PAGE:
Multi-Vehicle System (MVS) raises tremendous research interests in recent years . Comparing to a single vehicle system, the MVS usually has higher efficiency and operational capability in accomplishing complex tasks such as transportation , search and rescue , mapping . However, the MVS applications also require more sophisticated interaction between vehicles and environemnt, which includes high-level cooperation, competition and behavior control strategies and will significantly increase the system complexity. Some of the MVS collective behaviors, such as formation  and flocking  are extensively studied in area of control recently with both theoretical analysis and experimental results. However the controller design and analysis method may be unable to deal with the large scale MVS with paralleling multiple purpose interaction, such as way-point tracking, neighboring cooperation and competition, communication preserving and so on.
Recent development of the reinforcement learning (RL)  has provided an alternative way to deal with the vehicle control problem and shows its potential on applications that involve interaction between multiple vehicles, such as the collision avoidance , communication , and environment exploration . Inspired by the works above, we aim to develop an alternative flocking control method by implementing the RL method.
Some RL based method has already been proposed to deal with the flocking control with collision avoidance under MVS setup. a hybrid predator/intruder avoidance method for robot flocking combined the reinforcement learning based decision process with a low level flocking controller has been proposed in . A complete reinforcement learning based approach for UAV flocking is proposed in  where the collision avoidance is incorporated into the reward function of the Q-learning scheme. The most similar works related to our topic is proposed in  and . In , a learning framework imitating the ORCA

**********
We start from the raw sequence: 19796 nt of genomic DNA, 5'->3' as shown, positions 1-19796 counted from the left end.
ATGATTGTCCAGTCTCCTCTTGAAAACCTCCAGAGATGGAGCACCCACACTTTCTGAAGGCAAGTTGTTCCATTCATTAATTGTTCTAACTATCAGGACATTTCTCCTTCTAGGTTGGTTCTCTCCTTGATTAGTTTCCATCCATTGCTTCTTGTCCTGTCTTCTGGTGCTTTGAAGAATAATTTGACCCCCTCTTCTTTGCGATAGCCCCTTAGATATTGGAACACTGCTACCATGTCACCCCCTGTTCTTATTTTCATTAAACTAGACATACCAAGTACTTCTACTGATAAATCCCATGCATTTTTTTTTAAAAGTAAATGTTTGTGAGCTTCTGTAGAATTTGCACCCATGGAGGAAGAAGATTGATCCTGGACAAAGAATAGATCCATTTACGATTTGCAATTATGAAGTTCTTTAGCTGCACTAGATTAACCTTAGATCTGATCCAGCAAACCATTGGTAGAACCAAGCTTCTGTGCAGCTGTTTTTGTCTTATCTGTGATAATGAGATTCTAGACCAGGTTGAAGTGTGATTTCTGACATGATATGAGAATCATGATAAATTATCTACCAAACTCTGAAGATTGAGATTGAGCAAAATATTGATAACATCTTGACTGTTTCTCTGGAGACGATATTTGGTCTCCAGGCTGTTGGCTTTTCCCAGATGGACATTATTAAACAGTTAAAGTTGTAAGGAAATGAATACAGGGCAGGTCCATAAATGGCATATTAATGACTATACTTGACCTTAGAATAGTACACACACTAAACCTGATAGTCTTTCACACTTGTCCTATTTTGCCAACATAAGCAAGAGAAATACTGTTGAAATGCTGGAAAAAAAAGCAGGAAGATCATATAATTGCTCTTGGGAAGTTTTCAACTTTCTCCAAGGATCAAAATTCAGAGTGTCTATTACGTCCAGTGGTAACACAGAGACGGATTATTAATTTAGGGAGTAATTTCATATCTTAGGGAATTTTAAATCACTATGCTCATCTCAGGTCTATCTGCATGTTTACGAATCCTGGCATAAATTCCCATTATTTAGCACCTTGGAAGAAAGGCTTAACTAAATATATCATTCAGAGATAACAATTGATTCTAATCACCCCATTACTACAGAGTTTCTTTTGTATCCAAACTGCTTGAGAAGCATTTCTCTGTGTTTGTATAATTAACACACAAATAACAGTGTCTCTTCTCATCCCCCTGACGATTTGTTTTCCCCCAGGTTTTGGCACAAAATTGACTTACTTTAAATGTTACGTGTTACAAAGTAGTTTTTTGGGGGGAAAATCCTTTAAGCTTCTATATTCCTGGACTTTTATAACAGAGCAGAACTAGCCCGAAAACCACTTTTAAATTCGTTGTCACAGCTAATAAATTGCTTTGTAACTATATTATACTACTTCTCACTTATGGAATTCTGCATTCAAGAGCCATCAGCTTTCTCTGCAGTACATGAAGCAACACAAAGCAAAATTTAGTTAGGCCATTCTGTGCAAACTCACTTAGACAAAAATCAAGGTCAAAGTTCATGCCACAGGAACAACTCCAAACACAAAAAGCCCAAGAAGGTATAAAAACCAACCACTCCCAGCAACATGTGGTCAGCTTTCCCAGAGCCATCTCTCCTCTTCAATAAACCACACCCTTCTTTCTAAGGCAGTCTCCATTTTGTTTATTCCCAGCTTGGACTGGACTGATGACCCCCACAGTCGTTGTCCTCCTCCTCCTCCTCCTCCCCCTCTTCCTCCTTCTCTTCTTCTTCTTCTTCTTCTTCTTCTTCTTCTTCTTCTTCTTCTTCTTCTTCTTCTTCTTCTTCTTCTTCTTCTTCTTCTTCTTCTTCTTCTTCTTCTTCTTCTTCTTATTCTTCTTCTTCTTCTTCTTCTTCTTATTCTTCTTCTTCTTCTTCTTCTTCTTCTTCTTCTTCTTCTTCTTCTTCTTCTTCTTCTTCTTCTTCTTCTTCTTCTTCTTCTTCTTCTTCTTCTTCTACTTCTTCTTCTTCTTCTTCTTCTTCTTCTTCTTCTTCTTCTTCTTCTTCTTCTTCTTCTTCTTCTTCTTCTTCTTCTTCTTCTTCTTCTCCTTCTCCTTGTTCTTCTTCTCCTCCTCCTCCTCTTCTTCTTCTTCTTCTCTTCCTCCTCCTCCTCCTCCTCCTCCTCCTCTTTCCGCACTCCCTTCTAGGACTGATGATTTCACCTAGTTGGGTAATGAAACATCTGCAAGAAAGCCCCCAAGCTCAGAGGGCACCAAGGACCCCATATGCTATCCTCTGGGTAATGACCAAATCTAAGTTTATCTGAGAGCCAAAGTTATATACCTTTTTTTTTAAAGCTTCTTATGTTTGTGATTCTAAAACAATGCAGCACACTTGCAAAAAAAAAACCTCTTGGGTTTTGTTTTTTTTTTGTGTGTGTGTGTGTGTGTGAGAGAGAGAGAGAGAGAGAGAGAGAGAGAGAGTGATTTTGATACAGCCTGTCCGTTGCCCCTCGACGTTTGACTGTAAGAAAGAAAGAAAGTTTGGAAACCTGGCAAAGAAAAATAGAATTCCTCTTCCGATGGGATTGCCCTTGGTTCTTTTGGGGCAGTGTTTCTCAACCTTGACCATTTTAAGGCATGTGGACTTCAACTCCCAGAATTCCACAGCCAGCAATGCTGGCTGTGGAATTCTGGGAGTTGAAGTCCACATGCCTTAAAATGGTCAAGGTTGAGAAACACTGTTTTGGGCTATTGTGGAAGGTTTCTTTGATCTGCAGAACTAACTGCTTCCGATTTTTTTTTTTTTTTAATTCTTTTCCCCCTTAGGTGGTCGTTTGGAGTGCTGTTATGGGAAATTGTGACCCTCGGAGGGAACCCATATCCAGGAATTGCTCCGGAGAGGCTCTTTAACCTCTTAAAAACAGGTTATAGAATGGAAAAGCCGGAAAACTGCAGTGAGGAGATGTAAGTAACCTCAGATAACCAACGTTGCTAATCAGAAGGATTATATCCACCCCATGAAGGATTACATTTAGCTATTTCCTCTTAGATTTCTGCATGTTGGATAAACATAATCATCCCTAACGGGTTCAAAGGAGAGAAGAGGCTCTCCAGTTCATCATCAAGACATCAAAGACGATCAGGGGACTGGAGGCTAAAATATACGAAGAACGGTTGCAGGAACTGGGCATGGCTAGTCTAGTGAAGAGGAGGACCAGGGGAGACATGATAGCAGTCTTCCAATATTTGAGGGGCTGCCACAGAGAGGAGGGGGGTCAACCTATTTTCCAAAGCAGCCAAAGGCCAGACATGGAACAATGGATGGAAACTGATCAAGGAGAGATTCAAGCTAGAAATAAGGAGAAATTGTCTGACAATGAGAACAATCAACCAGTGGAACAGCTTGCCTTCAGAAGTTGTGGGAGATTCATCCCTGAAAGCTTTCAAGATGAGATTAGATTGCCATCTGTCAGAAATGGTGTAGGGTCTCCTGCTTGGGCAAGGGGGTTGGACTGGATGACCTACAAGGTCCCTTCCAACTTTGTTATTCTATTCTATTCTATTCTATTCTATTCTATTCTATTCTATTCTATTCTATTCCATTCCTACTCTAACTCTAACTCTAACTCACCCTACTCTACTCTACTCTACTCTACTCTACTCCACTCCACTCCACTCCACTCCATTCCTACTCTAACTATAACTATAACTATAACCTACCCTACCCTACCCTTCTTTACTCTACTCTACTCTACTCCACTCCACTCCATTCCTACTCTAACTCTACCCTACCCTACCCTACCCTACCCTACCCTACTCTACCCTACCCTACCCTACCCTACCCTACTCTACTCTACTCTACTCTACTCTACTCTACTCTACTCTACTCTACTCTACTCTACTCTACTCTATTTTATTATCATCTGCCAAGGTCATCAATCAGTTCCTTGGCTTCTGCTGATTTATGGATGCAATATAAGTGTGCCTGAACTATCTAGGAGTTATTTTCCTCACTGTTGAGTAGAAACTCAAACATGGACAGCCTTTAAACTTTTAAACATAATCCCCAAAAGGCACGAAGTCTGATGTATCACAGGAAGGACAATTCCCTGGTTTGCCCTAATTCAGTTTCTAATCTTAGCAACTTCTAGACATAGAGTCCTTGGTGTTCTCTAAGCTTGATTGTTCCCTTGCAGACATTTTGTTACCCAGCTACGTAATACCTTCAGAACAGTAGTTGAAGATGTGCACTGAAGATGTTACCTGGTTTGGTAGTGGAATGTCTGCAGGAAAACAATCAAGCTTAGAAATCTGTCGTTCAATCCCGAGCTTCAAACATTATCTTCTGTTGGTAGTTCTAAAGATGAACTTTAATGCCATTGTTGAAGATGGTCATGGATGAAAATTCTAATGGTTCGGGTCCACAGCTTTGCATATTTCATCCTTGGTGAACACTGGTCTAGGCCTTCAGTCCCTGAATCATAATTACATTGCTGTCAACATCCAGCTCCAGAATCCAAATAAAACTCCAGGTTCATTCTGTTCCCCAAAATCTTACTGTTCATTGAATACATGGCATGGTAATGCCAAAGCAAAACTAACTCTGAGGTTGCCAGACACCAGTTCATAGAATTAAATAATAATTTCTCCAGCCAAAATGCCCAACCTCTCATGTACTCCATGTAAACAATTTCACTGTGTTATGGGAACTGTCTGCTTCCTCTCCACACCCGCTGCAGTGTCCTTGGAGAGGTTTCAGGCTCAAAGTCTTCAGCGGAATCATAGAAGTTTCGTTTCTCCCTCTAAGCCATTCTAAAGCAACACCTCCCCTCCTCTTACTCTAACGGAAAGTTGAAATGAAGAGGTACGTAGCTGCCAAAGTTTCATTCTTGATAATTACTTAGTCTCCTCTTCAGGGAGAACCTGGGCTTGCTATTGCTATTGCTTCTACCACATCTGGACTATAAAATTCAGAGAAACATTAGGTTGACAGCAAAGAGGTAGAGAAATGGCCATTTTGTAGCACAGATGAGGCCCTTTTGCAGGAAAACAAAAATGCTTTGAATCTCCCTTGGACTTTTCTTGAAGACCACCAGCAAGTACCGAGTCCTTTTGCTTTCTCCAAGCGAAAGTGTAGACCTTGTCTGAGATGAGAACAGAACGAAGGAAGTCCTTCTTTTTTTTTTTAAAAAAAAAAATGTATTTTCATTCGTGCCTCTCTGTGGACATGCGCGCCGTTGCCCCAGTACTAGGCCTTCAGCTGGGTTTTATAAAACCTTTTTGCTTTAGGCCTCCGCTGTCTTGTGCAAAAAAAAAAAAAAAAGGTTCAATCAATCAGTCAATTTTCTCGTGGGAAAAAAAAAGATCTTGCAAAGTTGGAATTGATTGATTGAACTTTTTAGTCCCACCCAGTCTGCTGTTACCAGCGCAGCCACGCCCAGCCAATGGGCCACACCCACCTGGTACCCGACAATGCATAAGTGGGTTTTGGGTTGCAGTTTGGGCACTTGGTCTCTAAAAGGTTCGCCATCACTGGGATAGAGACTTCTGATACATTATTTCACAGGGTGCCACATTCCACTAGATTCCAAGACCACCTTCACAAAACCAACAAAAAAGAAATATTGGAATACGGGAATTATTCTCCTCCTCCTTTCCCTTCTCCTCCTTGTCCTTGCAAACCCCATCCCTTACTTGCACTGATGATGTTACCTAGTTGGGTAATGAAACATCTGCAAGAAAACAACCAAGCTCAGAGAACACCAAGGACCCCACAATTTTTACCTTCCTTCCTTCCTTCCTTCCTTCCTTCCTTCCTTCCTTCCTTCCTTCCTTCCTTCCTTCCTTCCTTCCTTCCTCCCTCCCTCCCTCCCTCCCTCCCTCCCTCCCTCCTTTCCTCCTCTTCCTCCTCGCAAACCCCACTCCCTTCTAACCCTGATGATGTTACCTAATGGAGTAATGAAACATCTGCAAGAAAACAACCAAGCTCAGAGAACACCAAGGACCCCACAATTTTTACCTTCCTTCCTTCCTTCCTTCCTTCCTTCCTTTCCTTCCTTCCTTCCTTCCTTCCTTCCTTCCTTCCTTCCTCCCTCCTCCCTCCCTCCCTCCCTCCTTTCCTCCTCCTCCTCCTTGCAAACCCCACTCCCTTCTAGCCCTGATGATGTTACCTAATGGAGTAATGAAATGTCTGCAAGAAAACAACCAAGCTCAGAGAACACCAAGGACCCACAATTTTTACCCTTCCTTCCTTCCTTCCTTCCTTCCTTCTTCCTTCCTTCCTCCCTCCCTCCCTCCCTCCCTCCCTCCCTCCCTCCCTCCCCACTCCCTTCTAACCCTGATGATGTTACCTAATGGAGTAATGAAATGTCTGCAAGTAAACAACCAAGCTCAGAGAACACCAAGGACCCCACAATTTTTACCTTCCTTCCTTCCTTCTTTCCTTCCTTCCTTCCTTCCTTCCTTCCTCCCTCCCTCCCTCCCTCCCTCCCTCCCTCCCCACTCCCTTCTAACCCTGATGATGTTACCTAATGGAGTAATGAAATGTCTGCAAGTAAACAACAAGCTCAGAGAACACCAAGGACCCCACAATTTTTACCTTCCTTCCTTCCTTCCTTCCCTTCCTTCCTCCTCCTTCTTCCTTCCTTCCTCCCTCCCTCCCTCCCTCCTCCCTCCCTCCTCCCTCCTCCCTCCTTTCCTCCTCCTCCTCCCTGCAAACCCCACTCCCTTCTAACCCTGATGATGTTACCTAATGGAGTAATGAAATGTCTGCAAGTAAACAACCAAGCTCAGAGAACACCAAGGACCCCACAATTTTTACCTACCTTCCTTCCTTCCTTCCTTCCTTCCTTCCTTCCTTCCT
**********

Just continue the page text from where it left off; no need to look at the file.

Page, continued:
is proposed by designing a neural network. However the work is based on the training set from the well validated algorithm which may limit its application to more generalized environment. A deep reinforcement learning method for collision avoidance is proposed in. Based on the learned policy with designed reward function, the method is validated with improved performance to the ORCA method.
As the fact that the policy of each agent is dynamically changed in every training loop, which results in un-stationary environment for each agent, the classical Q-learning method is inapplicable. To deal with the policy learning in un-stationary environment with large scale multi-agent system, in this paper we adopt the deep deterministic policy gradient (DDPG) method similar to  with centralized training process and distributed execution process. First, to avoid the changing size of observation space from different vehicles, a three-layer-tensor with constant size are implemented to represent the observation of neighbors, obstacles and way-points. Then the reinforcement learning function with collision avoidance, way-points tracking and communication preserving are designed. To further take into consideration of the state of neighbors, the reward function are augmented with the reward of neighbors with a discount factor. Finally the DDPG is trained and the replay buffer is filled with all vehicle’s state transition which means the training process is centralized and the policy is shared among all vehicles.